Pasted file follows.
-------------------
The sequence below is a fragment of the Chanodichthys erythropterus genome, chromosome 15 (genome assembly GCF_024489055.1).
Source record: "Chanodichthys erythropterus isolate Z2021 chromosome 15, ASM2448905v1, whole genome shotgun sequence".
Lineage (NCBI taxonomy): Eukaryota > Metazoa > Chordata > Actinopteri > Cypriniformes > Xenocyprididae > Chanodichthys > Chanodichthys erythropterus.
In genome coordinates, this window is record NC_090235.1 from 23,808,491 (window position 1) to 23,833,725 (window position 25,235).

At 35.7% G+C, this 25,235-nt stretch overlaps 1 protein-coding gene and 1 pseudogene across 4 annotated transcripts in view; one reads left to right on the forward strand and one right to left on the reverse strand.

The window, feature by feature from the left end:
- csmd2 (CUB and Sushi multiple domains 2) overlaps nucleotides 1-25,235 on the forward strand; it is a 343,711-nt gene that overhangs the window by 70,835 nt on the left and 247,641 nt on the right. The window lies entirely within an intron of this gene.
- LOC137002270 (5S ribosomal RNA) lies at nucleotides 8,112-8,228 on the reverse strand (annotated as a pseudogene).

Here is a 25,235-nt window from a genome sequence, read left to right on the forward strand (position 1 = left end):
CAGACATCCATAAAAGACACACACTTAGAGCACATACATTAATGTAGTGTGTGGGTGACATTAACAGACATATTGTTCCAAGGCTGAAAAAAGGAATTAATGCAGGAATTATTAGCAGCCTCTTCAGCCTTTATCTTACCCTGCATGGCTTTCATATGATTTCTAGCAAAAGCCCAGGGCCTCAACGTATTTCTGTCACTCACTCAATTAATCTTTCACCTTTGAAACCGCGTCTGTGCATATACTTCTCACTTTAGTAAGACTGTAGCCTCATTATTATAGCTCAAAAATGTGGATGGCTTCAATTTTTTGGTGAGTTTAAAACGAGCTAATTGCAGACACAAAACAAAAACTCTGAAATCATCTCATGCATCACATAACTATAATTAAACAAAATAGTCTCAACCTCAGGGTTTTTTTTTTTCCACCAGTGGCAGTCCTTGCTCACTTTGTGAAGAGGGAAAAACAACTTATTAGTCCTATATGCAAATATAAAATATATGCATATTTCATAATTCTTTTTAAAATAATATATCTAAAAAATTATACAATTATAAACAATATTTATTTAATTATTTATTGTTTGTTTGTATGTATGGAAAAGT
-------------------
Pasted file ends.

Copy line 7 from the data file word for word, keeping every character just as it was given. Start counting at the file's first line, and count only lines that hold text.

- csmd2 (CUB and Sushi multiple domains 2) overlaps nucleotides 1-25,235 on the forward strand; it is a 343,711-nt gene that overhangs the window by 70,835 nt on the left and 247,641 nt on the right. The window lies entirely within an intron of this gene.